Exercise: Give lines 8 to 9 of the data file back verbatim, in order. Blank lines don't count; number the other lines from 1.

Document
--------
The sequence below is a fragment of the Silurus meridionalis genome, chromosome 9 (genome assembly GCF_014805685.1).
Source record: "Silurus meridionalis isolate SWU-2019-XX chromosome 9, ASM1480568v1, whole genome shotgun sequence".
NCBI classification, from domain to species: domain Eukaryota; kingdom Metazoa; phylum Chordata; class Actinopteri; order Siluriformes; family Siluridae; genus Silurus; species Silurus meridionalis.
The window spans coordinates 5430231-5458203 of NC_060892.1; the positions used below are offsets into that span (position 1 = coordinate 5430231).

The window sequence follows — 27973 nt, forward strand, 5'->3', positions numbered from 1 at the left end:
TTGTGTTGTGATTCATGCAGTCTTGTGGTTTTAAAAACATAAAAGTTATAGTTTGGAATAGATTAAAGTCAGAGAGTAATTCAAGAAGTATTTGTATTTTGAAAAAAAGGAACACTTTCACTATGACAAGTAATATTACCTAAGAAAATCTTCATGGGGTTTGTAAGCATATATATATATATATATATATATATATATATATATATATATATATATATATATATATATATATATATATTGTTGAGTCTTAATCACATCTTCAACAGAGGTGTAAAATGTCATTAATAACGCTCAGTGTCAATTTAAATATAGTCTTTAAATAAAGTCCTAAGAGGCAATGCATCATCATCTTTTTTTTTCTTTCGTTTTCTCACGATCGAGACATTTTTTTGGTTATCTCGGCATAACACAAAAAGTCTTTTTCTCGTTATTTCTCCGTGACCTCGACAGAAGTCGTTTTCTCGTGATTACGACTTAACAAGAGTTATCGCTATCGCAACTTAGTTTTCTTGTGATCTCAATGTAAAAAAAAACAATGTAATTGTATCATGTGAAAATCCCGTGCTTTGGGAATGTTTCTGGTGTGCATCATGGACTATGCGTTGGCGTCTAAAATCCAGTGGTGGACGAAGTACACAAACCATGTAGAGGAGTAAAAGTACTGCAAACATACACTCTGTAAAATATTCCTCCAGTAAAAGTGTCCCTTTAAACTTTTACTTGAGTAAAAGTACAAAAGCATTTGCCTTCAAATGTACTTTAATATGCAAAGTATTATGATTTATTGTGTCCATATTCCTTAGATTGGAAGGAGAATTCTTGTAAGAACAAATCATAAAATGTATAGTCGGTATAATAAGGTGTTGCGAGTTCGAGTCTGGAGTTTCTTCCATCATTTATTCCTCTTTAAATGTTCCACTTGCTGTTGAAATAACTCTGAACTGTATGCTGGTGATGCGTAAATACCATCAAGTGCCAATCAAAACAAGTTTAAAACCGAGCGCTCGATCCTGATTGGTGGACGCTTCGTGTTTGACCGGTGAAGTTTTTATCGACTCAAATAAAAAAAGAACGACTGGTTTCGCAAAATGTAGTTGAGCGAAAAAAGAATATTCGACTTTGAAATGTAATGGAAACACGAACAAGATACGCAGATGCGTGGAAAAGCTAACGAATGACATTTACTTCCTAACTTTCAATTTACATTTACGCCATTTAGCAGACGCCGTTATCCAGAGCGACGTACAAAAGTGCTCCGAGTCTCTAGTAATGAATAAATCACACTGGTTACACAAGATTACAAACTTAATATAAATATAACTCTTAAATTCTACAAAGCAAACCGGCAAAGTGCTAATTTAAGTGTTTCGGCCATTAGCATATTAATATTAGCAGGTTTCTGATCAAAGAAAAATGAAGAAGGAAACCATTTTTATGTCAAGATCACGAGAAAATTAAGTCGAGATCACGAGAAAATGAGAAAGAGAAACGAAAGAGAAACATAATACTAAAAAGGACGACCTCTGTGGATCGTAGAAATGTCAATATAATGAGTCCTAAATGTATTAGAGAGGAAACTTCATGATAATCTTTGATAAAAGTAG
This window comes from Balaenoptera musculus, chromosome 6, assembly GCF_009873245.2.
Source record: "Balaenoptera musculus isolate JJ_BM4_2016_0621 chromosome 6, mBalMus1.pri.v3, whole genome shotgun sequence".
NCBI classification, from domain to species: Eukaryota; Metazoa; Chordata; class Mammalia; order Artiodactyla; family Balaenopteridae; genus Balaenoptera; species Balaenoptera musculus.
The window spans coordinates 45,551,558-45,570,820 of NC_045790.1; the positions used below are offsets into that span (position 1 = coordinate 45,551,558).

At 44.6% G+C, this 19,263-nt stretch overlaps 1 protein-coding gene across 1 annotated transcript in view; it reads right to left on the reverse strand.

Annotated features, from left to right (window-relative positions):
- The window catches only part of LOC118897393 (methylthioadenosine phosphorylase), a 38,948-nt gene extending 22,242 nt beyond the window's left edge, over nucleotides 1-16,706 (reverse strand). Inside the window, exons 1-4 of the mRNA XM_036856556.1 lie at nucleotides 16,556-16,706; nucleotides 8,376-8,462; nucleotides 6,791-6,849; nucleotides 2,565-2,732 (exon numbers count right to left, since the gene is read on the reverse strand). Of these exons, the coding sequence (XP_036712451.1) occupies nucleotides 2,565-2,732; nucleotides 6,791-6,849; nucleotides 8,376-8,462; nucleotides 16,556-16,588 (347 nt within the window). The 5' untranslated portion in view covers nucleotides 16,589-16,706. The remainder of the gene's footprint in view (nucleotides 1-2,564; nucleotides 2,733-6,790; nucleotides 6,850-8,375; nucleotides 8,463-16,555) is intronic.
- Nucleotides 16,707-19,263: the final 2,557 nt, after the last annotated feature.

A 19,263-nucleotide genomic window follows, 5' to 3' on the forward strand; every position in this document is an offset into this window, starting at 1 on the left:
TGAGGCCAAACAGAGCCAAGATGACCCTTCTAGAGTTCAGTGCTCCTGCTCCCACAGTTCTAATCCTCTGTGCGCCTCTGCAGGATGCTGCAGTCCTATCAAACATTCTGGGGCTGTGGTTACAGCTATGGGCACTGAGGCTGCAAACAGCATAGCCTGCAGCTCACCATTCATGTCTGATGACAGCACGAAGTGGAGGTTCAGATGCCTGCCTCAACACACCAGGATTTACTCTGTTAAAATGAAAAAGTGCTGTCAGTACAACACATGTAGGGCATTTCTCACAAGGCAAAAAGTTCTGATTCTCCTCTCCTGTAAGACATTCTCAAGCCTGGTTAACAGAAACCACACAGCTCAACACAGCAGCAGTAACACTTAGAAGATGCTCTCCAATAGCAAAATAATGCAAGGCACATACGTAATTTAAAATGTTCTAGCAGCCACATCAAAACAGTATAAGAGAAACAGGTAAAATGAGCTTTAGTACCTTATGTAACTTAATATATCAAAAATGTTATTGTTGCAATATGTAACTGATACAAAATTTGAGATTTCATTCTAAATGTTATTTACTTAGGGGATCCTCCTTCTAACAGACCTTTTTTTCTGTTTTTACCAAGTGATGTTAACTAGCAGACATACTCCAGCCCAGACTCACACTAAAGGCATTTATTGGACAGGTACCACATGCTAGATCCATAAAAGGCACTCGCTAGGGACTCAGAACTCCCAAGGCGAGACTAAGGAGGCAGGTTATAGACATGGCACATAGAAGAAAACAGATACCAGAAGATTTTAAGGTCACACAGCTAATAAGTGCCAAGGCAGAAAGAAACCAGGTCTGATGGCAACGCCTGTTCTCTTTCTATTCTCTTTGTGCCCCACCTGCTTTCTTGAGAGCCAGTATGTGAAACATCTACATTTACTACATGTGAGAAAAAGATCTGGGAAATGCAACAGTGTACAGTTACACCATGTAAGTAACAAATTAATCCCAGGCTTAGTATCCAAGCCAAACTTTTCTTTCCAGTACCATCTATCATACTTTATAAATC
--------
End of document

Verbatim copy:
Source record: "Balaenoptera musculus isolate JJ_BM4_2016_0621 chromosome 6, mBalMus1.pri.v3, whole genome shotgun sequence".
NCBI classification, from domain to species: Eukaryota; Metazoa; Chordata; class Mammalia; order Artiodactyla; family Balaenopteridae; genus Balaenoptera; species Balaenoptera musculus.